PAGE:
Equipped to Lead and Succeed

Extraordinary Students of 2015 Highlighted at Dean’s Honor Awards

by Inge Lamboo


Student awarded with a medal

The University of San Francisco (USF) School of Management’s most accomplished students were recognized at the Dean’s Honor Awards Ceremony this May. 

“All the students here have accomplished so much over the course of their studies. Tonight is for you,” Dean Elizabeth Davis said. “This is an opportunity to take a breath and be proud of all you have achieved. We are here to honor your successes, and to share that with your families, friends and cohort.”

During the ceremony, six awards were given to students who had distinguished themselves academically and embody USF’s values of scholarship and service. The Dean’s Medal of Excellence went to Christa Green, Sandra Lupien and Jonathan Patrick Hellman, who best exemplified the values of USF in their academic accomplishments, extracurricular work and personal life.

The A.A. Berti Undergraduate Award was awarded to Camila Nichols for earning the highest record of scholarship.

The Dean’s Service Award was given to Shae Otsuka, Haider Sayed and Mei Ying Yeo-Oxenham for demonstrating superior academic performance and outstanding service to university student life and to the School of Management.

The Dean’s Student Life Award was given to Erin McCarrick for demonstrating commitment and outstanding service to the students and programs through extracurricular work and student involvement.

School of Management Valedictorian Christa Green, Kayleigh O’Keefe and Laura Duymovic were chosen as commencement speakers during their respective ceremonies.

Guest speaker Karl Schroeder, USF alumnus and Senior Vice President of Corporate Merchandising for Safeway and Albertsons, spoke to students about ethical leadership and building a meaningful career.

“I am more than honored to be back here,” Schroeder said. “It’s only been three years since I was a student here myself, and looking at you I am in awe. You are all light-years ahead of where I was at your age. You have so many opportunities in front of you.”

Schroeder identified six virtues that will help graduates build meaningful and successful careers. “Humility, the pursuit of excellence, kindness, discipline, courage and wisdom,” he said. “If you keep these six virtues in mind in all your professional endeavors, you will build good character and a stellar reputation and you will go far.”

USF President Father Fitzgerald was present for the ceremony, and Schroeder’s speech resonated with him.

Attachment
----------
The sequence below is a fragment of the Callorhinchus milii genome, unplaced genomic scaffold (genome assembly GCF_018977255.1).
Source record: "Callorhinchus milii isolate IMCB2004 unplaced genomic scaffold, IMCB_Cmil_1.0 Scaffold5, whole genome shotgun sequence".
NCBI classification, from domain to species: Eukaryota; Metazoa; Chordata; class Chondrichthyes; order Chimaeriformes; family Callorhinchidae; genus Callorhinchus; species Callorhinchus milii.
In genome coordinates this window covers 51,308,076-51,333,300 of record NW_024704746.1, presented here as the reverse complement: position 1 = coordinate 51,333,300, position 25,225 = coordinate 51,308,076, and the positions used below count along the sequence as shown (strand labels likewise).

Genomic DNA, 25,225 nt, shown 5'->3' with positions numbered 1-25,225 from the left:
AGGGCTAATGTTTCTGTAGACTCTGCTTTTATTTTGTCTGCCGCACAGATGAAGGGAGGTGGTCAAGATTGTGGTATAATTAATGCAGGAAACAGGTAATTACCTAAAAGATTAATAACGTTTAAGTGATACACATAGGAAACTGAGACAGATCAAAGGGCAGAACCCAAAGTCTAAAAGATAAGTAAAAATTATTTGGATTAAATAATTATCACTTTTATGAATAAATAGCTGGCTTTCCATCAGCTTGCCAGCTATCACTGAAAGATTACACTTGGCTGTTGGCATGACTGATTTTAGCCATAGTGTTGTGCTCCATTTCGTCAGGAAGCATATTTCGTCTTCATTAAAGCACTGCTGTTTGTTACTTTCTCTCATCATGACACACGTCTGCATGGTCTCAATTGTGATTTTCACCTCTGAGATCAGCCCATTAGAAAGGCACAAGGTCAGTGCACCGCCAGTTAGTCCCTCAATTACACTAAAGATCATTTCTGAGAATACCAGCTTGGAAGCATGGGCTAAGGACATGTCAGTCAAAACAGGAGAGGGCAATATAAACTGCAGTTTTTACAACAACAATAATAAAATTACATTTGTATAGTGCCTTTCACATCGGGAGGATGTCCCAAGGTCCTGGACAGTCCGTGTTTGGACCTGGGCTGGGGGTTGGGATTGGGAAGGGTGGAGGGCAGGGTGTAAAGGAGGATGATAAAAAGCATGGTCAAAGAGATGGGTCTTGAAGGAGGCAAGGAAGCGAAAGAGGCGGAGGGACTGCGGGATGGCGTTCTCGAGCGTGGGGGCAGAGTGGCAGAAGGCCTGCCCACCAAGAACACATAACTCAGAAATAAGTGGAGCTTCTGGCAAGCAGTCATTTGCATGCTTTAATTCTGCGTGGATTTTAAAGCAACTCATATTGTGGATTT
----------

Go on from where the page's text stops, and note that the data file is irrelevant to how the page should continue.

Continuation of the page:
Much of what Karl Schroeder said was spot on,” Father Fitzgerald said. “I loved what he said about honesty and courage. It’s very difficult to be honest with your boss if things aren’t running smoothly, but it’s so important. When my VP’s are honest with me it makes my job so much easier, because if we have a challenge, it’s not one person’s job to fix that. Teams work best with trust and transparency.”

Christa Green, who won three awards, Valedictorian, Commencement Speaker and the Dean’s Medal of Excellence said she feels incredibly honored and proud to see the results of all her hard work. She is graduating from the Hospitality Management program and has accepted a position as hospitality and catering coordinator with the San Francisco Zoo.

“I can’t wait to start in a few weeks,” Green said. “The zoo is vibrant, different and isn’t it cool that I get to work with both people and animals?”

Dean Davis said it was wonderful to see the students so excited as they celebrated with their families and friends.

 “This is an important opportunity for us to take stock and acknowledge the incredible academic accomplishments and personal achievements our students have amassed over the last few years. It is deeply important to do that in an intimate setting like this one; you can invite your family, we’ll all celebrate together, and you’ll know that they are truly proud of you, and so are we. That kind of personal touch is what USF is about.”

Father Fitzgerald echoed Dean’s sentiments, “There is an important difference between one, having a job, two, building a successful career and three, finding a vocation that is meaningful to you,” Fitzgerald said. “Our students are going to find the second and third things. I have great confidence that they will go on to embody the ideals we highlighted tonight and effect lasting change in the world.” 

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